How Sandra Day O'Connor changed sexual harassment law

Passage of Title VII of the Civil Rights Act of 1964 outlawed discrimination based on sex. But a series of court decisions have shaped the legal details regarding sexual harassment.

One landmark decision was made in 1993, when the U.S. Supreme Court ruled 9-0 that individuals who sue their employers for sexual harassment do not have to prove they suffered psychological injury.

Being a whistleblower may take some bravery

If you see something going on at your business or with your employer that you know is wrong, do you have what it takes to be a whistleblower? It is not unusual to not want to be the one to expose unethical practices or illegal activity. It can be scary to say the least, and for good reason.

However, there are laws to protect whistleblowers. The Michigan Whistleblowers' Protection Act states that it is against the law "for employers in Michigan to discharge, threaten or otherwise discriminate against you regarding your compensation, terms, conditions, location or privileges of employment" in retaliation for being a whistleblower. If any of these things occur, you can seek legal help for protection. Your attorney can advise you on how to handle different situations and take any necessary legal action.

Menards founder wins case against former girlfriend/employee

What happens when you don't have an employee contract and you mix work and pleasure? Apparently, nothing good. The founder of Menards building supply stores, John Menard, and his ex-fiancée would probably both attest to this. Unfortunately, when in a relationship, people often overlook the tedious little things like a business contract when they begin working together.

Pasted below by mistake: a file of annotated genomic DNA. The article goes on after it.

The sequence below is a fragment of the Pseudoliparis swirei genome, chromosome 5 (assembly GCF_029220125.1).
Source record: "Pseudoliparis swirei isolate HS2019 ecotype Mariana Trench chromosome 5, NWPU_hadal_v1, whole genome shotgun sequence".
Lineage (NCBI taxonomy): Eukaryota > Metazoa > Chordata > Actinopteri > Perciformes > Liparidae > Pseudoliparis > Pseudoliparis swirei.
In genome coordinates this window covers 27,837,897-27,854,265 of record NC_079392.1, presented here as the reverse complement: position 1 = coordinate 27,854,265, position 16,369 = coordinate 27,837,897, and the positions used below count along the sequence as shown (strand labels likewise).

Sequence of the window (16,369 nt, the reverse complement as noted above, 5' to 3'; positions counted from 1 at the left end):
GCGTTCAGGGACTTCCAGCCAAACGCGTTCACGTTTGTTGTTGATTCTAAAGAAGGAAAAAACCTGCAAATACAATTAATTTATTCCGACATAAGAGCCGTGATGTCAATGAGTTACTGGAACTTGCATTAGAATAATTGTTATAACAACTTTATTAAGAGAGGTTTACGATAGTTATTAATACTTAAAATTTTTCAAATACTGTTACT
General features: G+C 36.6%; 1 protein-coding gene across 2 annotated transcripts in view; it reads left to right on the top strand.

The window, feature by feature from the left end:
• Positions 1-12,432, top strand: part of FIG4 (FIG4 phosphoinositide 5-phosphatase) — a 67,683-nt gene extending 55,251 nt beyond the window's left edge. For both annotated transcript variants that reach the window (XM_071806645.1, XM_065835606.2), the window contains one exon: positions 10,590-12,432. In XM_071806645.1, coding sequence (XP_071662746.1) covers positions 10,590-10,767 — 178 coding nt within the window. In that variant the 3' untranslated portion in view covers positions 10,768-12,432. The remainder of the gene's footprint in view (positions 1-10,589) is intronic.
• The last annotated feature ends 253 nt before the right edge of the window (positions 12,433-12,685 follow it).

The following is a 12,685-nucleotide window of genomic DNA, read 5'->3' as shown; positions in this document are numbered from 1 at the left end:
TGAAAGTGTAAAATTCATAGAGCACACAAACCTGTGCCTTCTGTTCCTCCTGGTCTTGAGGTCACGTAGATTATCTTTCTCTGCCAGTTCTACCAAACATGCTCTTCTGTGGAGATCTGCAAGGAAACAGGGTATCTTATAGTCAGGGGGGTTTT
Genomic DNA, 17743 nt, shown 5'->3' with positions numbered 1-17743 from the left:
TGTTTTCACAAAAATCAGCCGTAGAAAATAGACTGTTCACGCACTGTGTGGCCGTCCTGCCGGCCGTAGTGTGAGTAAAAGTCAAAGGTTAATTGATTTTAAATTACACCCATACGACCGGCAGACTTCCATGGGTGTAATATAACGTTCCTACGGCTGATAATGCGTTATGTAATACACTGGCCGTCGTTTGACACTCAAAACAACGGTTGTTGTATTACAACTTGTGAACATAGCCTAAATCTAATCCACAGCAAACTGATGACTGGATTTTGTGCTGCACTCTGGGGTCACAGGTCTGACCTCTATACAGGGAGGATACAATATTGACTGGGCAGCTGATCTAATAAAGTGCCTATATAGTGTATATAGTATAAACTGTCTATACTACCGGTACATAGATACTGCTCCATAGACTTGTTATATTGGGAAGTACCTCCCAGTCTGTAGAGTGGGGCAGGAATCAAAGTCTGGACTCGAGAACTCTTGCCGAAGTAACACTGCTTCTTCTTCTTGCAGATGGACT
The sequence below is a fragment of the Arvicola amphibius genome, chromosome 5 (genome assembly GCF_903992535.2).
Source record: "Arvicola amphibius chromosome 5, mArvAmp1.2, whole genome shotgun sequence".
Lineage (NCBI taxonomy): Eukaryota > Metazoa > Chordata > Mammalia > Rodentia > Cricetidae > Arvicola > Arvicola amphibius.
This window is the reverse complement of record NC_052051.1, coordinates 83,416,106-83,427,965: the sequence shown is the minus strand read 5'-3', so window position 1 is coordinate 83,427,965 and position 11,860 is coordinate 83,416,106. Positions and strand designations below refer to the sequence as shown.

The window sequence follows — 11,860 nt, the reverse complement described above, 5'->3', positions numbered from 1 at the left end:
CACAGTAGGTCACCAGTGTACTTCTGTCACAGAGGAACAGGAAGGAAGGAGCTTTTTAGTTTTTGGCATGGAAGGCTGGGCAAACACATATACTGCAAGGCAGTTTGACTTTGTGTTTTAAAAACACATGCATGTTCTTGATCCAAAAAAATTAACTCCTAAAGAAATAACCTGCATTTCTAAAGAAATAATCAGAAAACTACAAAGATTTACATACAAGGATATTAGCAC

Menard apparently allowed his girlfriend to contribute her professional time and services to his business during their nine-year relationship. The couple broke up in 2006. In 2008, two years later, the former girlfriend filed a lawsuit for compensation for promises she claims Menard made to her but failed to keep. According to the former girlfriend, she was promised ownership shares in his business for work and services tendered.

C-level employees: Your legal needs

Are you a C-level employee? If you are, you know that your legal needs can be as complex as your job. Your responsibilities are probably much greater than a lower-level employee. Depending on your position, chief executive officer (CEO), chief operating officer (COO) or chief financial officer (CFO), you may be hiring and firing, making stock decisions, doing salary negotiations and overseeing multiple departments or employees.

Your employment contract should be thoroughly reviewed by your attorney before signing. There may be clauses in it that are carefully written and can be incorrectly construed. Look for noncompete agreements that may prevent you from a similar position in another company should you decide to move on. These can be negotiable; don't let them lock you in too tightly.

State accused of destroying evidence in discrimination case

A lawsuit filed against the Michigan Department of Corrections for discrimination against female correctional officers has been ongoing since June 2016. At least that is when the initial complaint was filed.

Now the U.S. Department of Justice (DOJ) has filed sanctions against the corrections department because they claim that the State destroyed records that were critical for the prosecution. A Dec. 13 motion stated that they "failed to preserve the documents 'after they had received notice of anticipated litigation.'"